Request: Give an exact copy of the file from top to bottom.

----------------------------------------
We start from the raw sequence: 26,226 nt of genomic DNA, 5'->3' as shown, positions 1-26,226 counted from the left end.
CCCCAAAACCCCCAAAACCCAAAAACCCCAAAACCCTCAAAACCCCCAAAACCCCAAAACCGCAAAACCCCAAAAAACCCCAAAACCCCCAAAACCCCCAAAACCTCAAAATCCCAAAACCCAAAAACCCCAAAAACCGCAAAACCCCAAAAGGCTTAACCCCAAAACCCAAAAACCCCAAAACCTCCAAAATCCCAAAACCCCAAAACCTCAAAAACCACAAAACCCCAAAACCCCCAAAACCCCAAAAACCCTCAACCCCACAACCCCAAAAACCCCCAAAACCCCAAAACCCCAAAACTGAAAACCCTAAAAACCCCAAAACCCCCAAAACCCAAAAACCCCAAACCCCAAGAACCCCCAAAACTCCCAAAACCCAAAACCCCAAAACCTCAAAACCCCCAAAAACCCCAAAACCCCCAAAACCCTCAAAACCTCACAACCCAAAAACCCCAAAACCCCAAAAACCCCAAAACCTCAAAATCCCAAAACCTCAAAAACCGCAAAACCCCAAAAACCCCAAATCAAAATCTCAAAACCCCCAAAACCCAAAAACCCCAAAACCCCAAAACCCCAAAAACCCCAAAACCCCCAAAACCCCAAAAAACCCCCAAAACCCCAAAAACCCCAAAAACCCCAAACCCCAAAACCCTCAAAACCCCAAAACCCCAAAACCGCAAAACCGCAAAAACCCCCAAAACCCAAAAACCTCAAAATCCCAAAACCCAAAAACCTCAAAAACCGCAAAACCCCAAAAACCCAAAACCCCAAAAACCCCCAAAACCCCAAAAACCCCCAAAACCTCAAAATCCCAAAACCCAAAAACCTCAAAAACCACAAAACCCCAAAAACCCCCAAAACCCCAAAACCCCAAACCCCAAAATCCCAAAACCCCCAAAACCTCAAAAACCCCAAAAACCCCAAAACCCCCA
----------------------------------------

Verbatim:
We start from the raw sequence: 26,226 nt of genomic DNA, 5'->3' as shown, positions 1-26,226 counted from the left end.
CCCCAAAACCCCCAAAACCCAAAAACCCCAAAACCCTCAAAACCCCCAAAACCCCAAAACCGCAAAACCCCAAAAAACCCCAAAACCCCCAAAACCCCCAAAACCTCAAAATCCCAAAACCCAAAAACCCCAAAAACCGCAAAACCCCAAAAGGCTTAACCCCAAAACCCAAAAACCCCAAAACCTCCAAAATCCCAAAACCCCAAAACCTCAAAAACCACAAAACCCCAAAACCCCCAAAACCCCAAAAACCCTCAACCCCACAACCCCAAAAACCCCCAAAACCCCAAAACCCCAAAACTGAAAACCCTAAAAACCCCAAAACCCCCAAAACCCAAAAACCCCAAACCCCAAGAACCCCCAAAACTCCCAAAACCCAAAACCCCAAAACCTCAAAACCCCCAAAAACCCCAAAACCCCCAAAACCCTCAAAACCTCACAACCCAAAAACCCCAAAACCCCAAAAACCCCAAAACCTCAAAATCCCAAAACCTCAAAAACCGCAAAACCCCAAAAACCCCAAATCAAAATCTCAAAACCCCCAAAACCCAAAAACCCCAAAACCCCAAAACCCCAAAAACCCCAAAACCCCCAAAACCCCAAAAAACCCCCAAAACCCCAAAAACCCCAAAAACCCCAAACCCCAAAACCCTCAAAACCCCAAAACCCCAAAACCGCAAAACCGCAAAAACCCCCAAAACCCAAAAACCTCAAAATCCCAAAACCCAAAAACCTCAAAAACCGCAAAACCCCAAAAACCCAAAACCCCAAAAACCCCCAAAACCCCAAAAACCCCCAAAACCTCAAAATCCCAAAACCCAAAAACCTCAAAAACCACAAAACCCCAAAAACCCCCAAAACCCCAAAACCCCAAACCCCAAAATCCCAAAACCCCCAAAACCTCAAAAACCCCAAAAACCCCAAAACCCCCA